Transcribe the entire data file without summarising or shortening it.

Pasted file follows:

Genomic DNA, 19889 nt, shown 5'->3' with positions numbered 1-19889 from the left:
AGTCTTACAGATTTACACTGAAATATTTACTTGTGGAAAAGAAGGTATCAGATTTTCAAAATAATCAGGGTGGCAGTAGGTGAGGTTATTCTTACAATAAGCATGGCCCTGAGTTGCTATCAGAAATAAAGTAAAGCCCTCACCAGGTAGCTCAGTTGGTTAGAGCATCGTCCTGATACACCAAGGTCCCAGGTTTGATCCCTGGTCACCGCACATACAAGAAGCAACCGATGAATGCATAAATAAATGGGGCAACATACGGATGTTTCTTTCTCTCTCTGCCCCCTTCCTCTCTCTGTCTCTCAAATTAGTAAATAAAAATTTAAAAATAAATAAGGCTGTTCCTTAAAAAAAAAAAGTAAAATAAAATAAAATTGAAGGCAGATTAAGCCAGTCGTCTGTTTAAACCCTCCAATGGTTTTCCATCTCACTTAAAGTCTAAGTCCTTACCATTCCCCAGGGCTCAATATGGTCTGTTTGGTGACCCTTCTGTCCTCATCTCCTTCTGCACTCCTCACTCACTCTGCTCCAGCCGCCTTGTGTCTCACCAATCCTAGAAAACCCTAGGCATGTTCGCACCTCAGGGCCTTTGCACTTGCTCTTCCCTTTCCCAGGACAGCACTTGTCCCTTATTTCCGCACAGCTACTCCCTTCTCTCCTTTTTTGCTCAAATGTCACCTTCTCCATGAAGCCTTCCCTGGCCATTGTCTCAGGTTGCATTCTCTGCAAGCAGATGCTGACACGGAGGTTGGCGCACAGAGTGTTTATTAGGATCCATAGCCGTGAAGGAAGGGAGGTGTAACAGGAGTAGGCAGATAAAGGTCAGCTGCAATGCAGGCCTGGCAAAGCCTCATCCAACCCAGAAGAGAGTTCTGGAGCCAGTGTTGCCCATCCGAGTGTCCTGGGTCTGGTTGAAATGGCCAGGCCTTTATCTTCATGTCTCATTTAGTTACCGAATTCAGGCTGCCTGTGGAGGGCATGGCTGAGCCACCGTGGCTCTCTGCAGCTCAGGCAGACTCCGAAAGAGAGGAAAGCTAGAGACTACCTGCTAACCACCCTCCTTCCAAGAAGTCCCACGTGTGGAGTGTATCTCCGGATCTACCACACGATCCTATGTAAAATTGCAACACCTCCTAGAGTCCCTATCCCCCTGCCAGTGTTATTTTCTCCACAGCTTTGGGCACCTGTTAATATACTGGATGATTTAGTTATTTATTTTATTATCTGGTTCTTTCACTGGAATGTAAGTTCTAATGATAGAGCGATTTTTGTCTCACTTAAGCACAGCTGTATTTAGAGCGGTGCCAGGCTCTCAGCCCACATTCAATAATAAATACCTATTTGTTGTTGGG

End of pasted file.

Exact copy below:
Genomic DNA, 19889 nt, shown 5'->3' with positions numbered 1-19889 from the left:
AGTCTTACAGATTTACACTGAAATATTTACTTGTGGAAAAGAAGGTATCAGATTTTCAAAATAATCAGGGTGGCAGTAGGTGAGGTTATTCTTACAATAAGCATGGCCCTGAGTTGCTATCAGAAATAAAGTAAAGCCCTCACCAGGTAGCTCAGTTGGTTAGAGCATCGTCCTGATACACCAAGGTCCCAGGTTTGATCCCTGGTCACCGCACATACAAGAAGCAACCGATGAATGCATAAATAAATGGGGCAACATACGGATGTTTCTTTCTCTCTCTGCCCCCTTCCTCTCTCTGTCTCTCAAATTAGTAAATAAAAATTTAAAAATAAATAAGGCTGTTCCTTAAAAAAAAAAAGTAAAATAAAATAAAATTGAAGGCAGATTAAGCCAGTCGTCTGTTTAAACCCTCCAATGGTTTTCCATCTCACTTAAAGTCTAAGTCCTTACCATTCCCCAGGGCTCAATATGGTCTGTTTGGTGACCCTTCTGTCCTCATCTCCTTCTGCACTCCTCACTCACTCTGCTCCAGCCGCCTTGTGTCTCACCAATCCTAGAAAACCCTAGGCATGTTCGCACCTCAGGGCCTTTGCACTTGCTCTTCCCTTTCCCAGGACAGCACTTGTCCCTTATTTCCGCACAGCTACTCCCTTCTCTCCTTTTTTGCTCAAATGTCACCTTCTCCATGAAGCCTTCCCTGGCCATTGTCTCAGGTTGCATTCTCTGCAAGCAGATGCTGACACGGAGGTTGGCGCACAGAGTGTTTATTAGGATCCATAGCCGTGAAGGAAGGGAGGTGTAACAGGAGTAGGCAGATAAAGGTCAGCTGCAATGCAGGCCTGGCAAAGCCTCATCCAACCCAGAAGAGAGTTCTGGAGCCAGTGTTGCCCATCCGAGTGTCCTGGGTCTGGTTGAAATGGCCAGGCCTTTATCTTCATGTCTCATTTAGTTACCGAATTCAGGCTGCCTGTGGAGGGCATGGCTGAGCCACCGTGGCTCTCTGCAGCTCAGGCAGACTCCGAAAGAGAGGAAAGCTAGAGACTACCTGCTAACCACCCTCCTTCCAAGAAGTCCCACGTGTGGAGTGTATCTCCGGATCTACCACACGATCCTATGTAAAATTGCAACACCTCCTAGAGTCCCTATCCCCCTGCCAGTGTTATTTTCTCCACAGCTTTGGGCACCTGTTAATATACTGGATGATTTAGTTATTTATTTTATTATCTGGTTCTTTCACTGGAATGTAAGTTCTAATGATAGAGCGATTTTTGTCTCACTTAAGCACAGCTGTATTTAGAGCGGTGCCAGGCTCTCAGCCCACATTCAATAATAAATACCTATTTGTTGTTGGG